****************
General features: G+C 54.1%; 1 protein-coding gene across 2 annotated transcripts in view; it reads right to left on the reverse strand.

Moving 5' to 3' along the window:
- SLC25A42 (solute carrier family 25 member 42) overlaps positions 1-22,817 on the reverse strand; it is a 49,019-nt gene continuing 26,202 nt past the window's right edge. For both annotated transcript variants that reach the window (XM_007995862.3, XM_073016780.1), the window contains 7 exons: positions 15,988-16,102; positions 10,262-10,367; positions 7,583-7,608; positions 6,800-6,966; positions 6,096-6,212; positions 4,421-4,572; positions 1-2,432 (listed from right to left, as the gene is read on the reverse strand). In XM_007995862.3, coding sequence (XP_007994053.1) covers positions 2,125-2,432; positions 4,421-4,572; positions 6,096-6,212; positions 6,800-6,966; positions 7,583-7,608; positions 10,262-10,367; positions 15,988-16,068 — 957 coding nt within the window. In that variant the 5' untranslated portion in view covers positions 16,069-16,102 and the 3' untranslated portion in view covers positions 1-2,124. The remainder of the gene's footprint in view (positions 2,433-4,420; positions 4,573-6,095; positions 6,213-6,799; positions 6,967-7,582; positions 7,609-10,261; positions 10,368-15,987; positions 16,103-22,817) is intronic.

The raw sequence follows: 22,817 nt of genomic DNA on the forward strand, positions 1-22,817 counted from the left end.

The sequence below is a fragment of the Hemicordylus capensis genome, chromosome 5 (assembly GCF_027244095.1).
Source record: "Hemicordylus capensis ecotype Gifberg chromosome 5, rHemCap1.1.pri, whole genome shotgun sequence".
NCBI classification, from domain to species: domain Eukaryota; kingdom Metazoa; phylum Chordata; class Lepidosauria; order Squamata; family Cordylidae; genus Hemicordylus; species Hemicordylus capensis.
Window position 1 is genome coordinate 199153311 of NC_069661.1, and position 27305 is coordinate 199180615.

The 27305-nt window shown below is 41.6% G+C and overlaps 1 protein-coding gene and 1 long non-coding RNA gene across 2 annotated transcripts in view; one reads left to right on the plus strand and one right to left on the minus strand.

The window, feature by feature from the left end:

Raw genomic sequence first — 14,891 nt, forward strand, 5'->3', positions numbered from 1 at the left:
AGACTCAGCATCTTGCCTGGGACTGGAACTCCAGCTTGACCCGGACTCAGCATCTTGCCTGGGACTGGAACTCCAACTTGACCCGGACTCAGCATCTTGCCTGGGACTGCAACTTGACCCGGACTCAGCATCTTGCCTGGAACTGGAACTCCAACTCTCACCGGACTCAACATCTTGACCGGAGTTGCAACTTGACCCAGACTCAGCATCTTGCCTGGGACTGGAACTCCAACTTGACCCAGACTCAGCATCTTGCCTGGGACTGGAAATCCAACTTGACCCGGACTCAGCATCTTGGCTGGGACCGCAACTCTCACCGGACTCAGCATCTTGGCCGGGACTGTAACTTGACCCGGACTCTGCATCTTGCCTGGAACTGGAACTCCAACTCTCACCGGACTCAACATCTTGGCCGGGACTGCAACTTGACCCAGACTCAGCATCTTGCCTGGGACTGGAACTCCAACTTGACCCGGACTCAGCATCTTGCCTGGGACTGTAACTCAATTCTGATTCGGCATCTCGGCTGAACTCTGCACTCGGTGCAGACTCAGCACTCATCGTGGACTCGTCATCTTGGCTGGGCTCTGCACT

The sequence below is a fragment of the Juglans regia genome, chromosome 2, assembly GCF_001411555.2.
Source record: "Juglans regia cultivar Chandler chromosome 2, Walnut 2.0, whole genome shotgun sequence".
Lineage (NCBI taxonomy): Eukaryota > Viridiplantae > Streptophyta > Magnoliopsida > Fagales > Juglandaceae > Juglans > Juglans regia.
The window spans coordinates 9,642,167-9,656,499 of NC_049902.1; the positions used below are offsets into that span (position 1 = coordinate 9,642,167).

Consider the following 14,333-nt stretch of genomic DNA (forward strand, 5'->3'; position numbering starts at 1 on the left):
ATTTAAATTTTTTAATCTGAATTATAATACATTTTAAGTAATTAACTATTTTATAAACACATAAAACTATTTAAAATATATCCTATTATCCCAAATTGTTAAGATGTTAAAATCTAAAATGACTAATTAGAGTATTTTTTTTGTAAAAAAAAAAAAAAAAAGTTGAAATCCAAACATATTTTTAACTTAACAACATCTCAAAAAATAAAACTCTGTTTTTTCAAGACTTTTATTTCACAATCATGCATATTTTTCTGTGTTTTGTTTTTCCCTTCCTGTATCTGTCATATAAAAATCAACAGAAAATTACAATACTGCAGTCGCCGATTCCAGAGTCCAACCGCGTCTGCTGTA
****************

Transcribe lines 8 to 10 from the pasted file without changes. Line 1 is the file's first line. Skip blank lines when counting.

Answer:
Window position 1 is genome coordinate 199153311 of NC_069661.1, and position 27305 is coordinate 199180615.

The 27305-nt window shown below is 41.6% G+C and overlaps 1 protein-coding gene and 1 long non-coding RNA gene across 2 annotated transcripts in view; one reads left to right on the plus strand and one right to left on the minus strand.

The window, feature by feature from the left end: